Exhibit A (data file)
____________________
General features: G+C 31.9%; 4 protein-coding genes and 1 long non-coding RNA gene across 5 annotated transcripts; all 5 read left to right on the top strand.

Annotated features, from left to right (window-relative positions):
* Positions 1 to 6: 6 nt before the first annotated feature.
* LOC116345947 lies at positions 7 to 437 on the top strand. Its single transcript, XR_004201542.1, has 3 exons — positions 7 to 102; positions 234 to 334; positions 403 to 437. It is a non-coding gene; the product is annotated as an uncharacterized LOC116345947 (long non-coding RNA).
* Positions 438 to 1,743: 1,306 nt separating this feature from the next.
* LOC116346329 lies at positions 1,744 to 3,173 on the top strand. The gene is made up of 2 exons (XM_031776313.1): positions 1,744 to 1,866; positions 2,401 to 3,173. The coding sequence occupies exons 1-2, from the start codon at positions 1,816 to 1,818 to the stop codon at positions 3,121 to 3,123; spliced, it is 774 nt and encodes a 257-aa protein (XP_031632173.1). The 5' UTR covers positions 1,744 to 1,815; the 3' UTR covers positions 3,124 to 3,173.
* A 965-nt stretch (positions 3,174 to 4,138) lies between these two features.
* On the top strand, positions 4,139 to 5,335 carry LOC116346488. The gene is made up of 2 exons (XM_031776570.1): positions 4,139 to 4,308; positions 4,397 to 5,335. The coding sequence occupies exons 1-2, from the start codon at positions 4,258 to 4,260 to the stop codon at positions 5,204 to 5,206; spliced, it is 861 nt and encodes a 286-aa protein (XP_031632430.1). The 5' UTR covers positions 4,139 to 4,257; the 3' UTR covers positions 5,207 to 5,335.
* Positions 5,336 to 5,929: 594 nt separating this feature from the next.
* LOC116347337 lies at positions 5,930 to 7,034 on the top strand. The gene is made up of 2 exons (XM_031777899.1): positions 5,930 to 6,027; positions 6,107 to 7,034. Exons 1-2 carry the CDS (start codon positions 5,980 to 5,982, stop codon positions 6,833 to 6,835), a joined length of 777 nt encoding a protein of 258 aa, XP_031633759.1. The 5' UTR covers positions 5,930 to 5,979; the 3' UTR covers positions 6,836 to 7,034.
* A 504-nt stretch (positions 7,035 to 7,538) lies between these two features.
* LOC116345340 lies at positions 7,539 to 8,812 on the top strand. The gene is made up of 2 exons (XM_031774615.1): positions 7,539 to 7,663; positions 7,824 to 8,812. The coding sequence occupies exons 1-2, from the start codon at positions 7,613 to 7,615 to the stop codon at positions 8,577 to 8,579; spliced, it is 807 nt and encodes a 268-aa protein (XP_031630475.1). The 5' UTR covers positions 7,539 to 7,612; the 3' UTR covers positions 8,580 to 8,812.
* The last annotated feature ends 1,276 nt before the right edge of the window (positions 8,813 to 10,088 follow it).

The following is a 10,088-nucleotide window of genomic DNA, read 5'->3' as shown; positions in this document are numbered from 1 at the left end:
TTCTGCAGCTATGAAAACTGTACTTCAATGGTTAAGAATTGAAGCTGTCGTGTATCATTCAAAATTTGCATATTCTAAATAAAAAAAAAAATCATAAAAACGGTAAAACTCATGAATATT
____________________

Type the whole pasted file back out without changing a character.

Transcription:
General features: G+C 31.9%; 4 protein-coding genes and 1 long non-coding RNA gene across 5 annotated transcripts; all 5 read left to right on the top strand.

Annotated features, from left to right (window-relative positions):
* Positions 1 to 6: 6 nt before the first annotated feature.
* LOC116345947 lies at positions 7 to 437 on the top strand. Its single transcript, XR_004201542.1, has 3 exons — positions 7 to 102; positions 234 to 334; positions 403 to 437. It is a non-coding gene; the product is annotated as an uncharacterized LOC116345947 (long non-coding RNA).
* Positions 438 to 1,743: 1,306 nt separating this feature from the next.
* LOC116346329 lies at positions 1,744 to 3,173 on the top strand. The gene is made up of 2 exons (XM_031776313.1): positions 1,744 to 1,866; positions 2,401 to 3,173. The coding sequence occupies exons 1-2, from the start codon at positions 1,816 to 1,818 to the stop codon at positions 3,121 to 3,123; spliced, it is 774 nt and encodes a 257-aa protein (XP_031632173.1). The 5' UTR covers positions 1,744 to 1,815; the 3' UTR covers positions 3,124 to 3,173.
* A 965-nt stretch (positions 3,174 to 4,138) lies between these two features.
* On the top strand, positions 4,139 to 5,335 carry LOC116346488. The gene is made up of 2 exons (XM_031776570.1): positions 4,139 to 4,308; positions 4,397 to 5,335. The coding sequence occupies exons 1-2, from the start codon at positions 4,258 to 4,260 to the stop codon at positions 5,204 to 5,206; spliced, it is 861 nt and encodes a 286-aa protein (XP_031632430.1). The 5' UTR covers positions 4,139 to 4,257; the 3' UTR covers positions 5,207 to 5,335.
* Positions 5,336 to 5,929: 594 nt separating this feature from the next.
* LOC116347337 lies at positions 5,930 to 7,034 on the top strand. The gene is made up of 2 exons (XM_031777899.1): positions 5,930 to 6,027; positions 6,107 to 7,034. Exons 1-2 carry the CDS (start codon positions 5,980 to 5,982, stop codon positions 6,833 to 6,835), a joined length of 777 nt encoding a protein of 258 aa, XP_031633759.1. The 5' UTR covers positions 5,930 to 5,979; the 3' UTR covers positions 6,836 to 7,034.
* A 504-nt stretch (positions 7,035 to 7,538) lies between these two features.
* LOC116345340 lies at positions 7,539 to 8,812 on the top strand. The gene is made up of 2 exons (XM_031774615.1): positions 7,539 to 7,663; positions 7,824 to 8,812. The coding sequence occupies exons 1-2, from the start codon at positions 7,613 to 7,615 to the stop codon at positions 8,577 to 8,579; spliced, it is 807 nt and encodes a 268-aa protein (XP_031630475.1). The 5' UTR covers positions 7,539 to 7,612; the 3' UTR covers positions 8,580 to 8,812.
* The last annotated feature ends 1,276 nt before the right edge of the window (positions 8,813 to 10,088 follow it).

The following is a 10,088-nucleotide window of genomic DNA, read 5'->3' as shown; positions in this document are numbered from 1 at the left end:
TTCTGCAGCTATGAAAACTGTACTTCAATGGTTAAGAATTGAAGCTGTCGTGTATCATTCAAAATTTGCATATTCTAAATAAAAAAAAAAATCATAAAAACGGTAAAACTCATGAATATT